Henry IV, Pt. 2
Act 1, Scene 3
York. A room in the Archbishop’s palace.
- Enter the Archbishop of York, Thomas Mowbray Earl Marshal,
- the Lord Hastings, and Lord Bardolph.
Archbishop of York3 - 6
- Thus have you heard our cause and known our means,
- And, my most noble friends, I pray you all
- Speak plainly your opinions of our hopes.
- And first, Lord Marshal, what say you to it?
Lord Mowbray7 - 11
- I well allow the occasion of our arms,
- But gladly would be better satisfied
- How in our means we should advance ourselves
- To look with forehead bold and big enough
- Upon the power and puissance of the King.
Lord Hastings12 - 16
- Our present musters grow upon the file
- To five and twenty thousand men of choice,
- And our supplies live largely in the hope
- Of great Northumberland, whose bosom burns
- With an incensed fire of injuries.
Lord Bardolph17 - 19
- The question then, Lord Hastings, standeth thus:
- Whether our present five and twenty thousand
- May hold up head without Northumberland?
- With him, we may.
Lord Bardolph21 - 27
- Yea, marry, there’s the point!
- But if without him we be thought too feeble,
- My judgment is we should not step too far
- Till we had his assistance by the hand.
- For in a theme so bloody-fac’d as this,
- Conjecture, expectation, and surmise
- Of aids incertain should not be admitted.
Archbishop of York28 - 29
- ’Tis very true, Lord Bardolph, for indeed
- It was young Hotspur’s cause at Shrewsbury.
Lord Bardolph30 - 36
- It was, my lord, who lin’d himself with hope,
- Eating the air, and promise of supply,
- Flatt’ring himself in project of a power
- Much smaller than the smallest of his thoughts,
- And so with great imagination,
- Proper to madmen, led his powers to death,
- And winking, leapt into destruction.
Lord Hastings37 - 38
- But by your leave, it never yet did hurt
- To lay down likelihoods and forms of hope.
Lord Bardolph39 - 65
- Yes, if this present quality of war—
- Indeed the instant action, a cause on foot—
- Lives so in hope, as in an early spring
- We see th’ appearing buds, which to prove fruit
- Hope gives not so much warrant, as despair
- That frosts will bite them. When we mean to build,
- We first survey the plot, then draw the model,
- And when we see the figure of the house,
- Then must we rate the cost of the erection,
- Which if we find outweighs ability,
- What do we then but draw anew the model
- In fewer offices, or at least desist
- To build at all? Much more, in this great work
- (Which is, almost, to pluck a kingdom down
- And set another up), should we survey
- The plot of situation and the model,
- Consent upon a sure foundation,
- Question surveyors, know our own estate,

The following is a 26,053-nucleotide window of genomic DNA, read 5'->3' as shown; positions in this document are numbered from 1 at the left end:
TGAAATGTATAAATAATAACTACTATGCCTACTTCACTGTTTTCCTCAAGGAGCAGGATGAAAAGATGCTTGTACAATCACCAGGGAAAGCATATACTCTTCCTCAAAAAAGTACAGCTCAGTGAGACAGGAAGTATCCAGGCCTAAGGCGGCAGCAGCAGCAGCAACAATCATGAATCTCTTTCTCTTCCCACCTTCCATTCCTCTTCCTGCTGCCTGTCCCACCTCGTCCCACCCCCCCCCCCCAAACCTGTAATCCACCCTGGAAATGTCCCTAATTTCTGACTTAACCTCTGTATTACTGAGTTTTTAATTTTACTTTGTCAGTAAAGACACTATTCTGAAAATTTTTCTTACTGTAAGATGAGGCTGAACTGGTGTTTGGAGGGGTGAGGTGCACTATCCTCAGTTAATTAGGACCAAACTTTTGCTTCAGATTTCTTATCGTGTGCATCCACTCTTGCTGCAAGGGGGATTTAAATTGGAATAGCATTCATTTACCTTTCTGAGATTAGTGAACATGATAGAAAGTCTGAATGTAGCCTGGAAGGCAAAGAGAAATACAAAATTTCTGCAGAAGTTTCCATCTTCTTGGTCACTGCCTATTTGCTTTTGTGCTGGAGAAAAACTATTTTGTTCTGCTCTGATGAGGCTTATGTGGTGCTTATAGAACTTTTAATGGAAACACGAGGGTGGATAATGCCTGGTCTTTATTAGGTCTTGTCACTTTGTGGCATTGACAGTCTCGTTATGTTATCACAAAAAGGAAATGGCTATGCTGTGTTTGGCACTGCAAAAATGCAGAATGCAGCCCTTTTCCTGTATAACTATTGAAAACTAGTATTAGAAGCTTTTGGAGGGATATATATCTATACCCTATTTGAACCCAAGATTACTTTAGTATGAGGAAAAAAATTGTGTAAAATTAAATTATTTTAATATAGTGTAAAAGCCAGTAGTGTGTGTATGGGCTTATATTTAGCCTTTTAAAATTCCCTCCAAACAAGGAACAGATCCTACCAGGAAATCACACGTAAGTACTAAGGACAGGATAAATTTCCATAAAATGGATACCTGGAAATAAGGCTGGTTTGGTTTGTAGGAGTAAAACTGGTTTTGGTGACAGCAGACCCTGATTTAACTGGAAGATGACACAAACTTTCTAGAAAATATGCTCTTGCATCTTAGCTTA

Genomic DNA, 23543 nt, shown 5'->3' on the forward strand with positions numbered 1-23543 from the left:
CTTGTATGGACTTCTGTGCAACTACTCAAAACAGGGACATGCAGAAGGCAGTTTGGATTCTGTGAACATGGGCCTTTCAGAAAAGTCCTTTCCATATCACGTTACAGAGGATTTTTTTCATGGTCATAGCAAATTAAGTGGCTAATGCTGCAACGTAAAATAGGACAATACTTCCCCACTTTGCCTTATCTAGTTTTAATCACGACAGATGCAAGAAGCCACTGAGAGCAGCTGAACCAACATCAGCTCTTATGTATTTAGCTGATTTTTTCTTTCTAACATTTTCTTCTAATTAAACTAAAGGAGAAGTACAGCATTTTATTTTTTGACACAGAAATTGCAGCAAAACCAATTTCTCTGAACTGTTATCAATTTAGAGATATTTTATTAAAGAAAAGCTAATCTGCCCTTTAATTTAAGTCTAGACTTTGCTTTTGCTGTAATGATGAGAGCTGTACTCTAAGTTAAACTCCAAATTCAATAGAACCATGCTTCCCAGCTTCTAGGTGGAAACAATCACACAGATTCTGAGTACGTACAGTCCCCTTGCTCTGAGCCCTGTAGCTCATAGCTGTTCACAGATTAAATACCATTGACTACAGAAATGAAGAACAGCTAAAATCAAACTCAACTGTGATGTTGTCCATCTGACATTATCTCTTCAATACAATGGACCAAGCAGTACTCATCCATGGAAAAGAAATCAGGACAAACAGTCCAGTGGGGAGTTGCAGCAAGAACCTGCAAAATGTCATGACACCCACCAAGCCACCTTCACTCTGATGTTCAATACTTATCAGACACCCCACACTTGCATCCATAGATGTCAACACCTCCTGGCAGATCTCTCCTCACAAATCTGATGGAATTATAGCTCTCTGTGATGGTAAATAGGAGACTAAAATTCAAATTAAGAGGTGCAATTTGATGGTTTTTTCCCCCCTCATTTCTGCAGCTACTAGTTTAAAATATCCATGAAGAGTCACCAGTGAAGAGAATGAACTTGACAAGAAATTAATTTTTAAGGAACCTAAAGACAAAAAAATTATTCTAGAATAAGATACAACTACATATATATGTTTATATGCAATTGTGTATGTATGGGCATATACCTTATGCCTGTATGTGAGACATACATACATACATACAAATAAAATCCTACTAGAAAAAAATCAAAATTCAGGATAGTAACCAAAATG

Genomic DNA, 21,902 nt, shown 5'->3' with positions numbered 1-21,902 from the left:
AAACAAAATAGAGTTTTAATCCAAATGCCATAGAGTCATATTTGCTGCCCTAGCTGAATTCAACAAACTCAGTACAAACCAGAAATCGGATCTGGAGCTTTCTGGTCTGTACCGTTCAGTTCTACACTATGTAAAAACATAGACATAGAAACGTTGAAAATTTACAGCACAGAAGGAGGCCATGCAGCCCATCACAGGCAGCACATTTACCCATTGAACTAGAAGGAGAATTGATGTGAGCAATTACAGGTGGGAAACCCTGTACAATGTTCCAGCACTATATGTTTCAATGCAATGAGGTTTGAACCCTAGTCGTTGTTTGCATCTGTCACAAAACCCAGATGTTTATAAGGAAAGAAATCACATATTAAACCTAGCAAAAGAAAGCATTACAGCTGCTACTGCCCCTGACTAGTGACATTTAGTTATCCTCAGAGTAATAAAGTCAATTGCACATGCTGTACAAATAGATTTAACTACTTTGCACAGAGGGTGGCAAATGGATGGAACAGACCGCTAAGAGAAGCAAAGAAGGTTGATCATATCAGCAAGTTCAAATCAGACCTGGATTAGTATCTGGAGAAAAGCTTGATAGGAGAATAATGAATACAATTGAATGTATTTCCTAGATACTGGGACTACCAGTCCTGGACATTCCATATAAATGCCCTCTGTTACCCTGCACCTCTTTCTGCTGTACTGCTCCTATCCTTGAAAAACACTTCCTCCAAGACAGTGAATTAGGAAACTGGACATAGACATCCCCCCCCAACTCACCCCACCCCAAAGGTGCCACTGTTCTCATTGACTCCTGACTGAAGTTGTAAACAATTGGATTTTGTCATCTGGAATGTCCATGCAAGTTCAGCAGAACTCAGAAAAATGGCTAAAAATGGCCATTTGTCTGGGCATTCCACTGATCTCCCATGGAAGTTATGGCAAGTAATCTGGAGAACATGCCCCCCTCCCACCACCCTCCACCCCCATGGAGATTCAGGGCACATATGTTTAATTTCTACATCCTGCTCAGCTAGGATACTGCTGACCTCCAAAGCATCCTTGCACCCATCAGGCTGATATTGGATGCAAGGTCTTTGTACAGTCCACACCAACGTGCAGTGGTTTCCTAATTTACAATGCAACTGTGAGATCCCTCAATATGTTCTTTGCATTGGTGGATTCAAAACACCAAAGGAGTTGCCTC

- How able such a work to undergo,
- To weigh against his opposite; or else
- We fortify in paper and in figures,
- Using the names of men in stead of men,
- Like one that draws the model of an house
- Beyond his power to build it, who, half thorough,
- Gives o’er, and leaves his part-created cost
- A naked subject to the weeping clouds
- And waste for churlish winter’s tyranny.
Lord Hastings66 - 70
- Grant that our hopes (yet likely of fair birth)
- Should be still-born, and that we now possess’d
- The utmost man of expectation,
- I think we are so a body strong enough,
- Even as we are, to equal with the King.
- What, is the King but five and twenty thousand?
Lord Hastings72 - 78
- To us no more, nay, not so much, Lord Bardolph,
- For his divisions, as the times do brawl,
- Are in three heads: one power against the French,
- And one against Glendower; perforce a third
- Must take up us. So is the unfirm King
- In three divided, and his coffers sound
- With hollow poverty and emptiness.
Archbishop of York79 - 81
- That he should draw his several strengths together,
- And come against us in full puissance,
- Need not to be dreaded.
Lord Hastings82 - 84
- If he should do so,
- To French and Welsh he leaves his back unarm’d,
- They baying him at the heels. Never fear that.
- Who is it like should lead his forces hither?
Lord Hastings86 - 89
- The Duke of Lancaster and Westmorland;
- Against the Welsh, himself and Harry Monmouth;
- But who is substituted against the French,
- I have no certain notice.
Archbishop of York90 - 113
- Let us on!
- And publish the occasion of our arms.
- The commonwealth is sick of their own choice,
- Their over-greedy love hath surfeited.
- An habitation giddy and unsure
- Hath he that buildeth on the vulgar heart.
- O thou fond many, with what loud applause
- Didst thou beat heaven with blessing Bullingbrook
- Before he was what thou wouldst have him be!
- And being now trimm’d in thine own desires,
- Thou, beastly feeder, art so full of him,
- That thou provok’st thyself to cast him up.
- So, so, thou common dog, didst thou disgorge
- Thy glutton bosom of the royal Richard,
- And now thou wouldst eat thy dead vomit up,
- And howl’st to find it. What trust is in these times?
- They that, when Richard liv’d, would have him die,
- Are now become enamor’d on his grave.
- Thou, that threw’st dust upon his goodly head
- When through proud London he came sighing on
- After th’ admired heels of Bullingbrook,
- Cri’st now, “O earth, yield us that king again,
- And take thou this!” O thoughts of men accurs’d!
- Past and to come seems best; things present worst.
- Shall we go draw our numbers and set on?
- We are time’s subjects, and time bids be gone.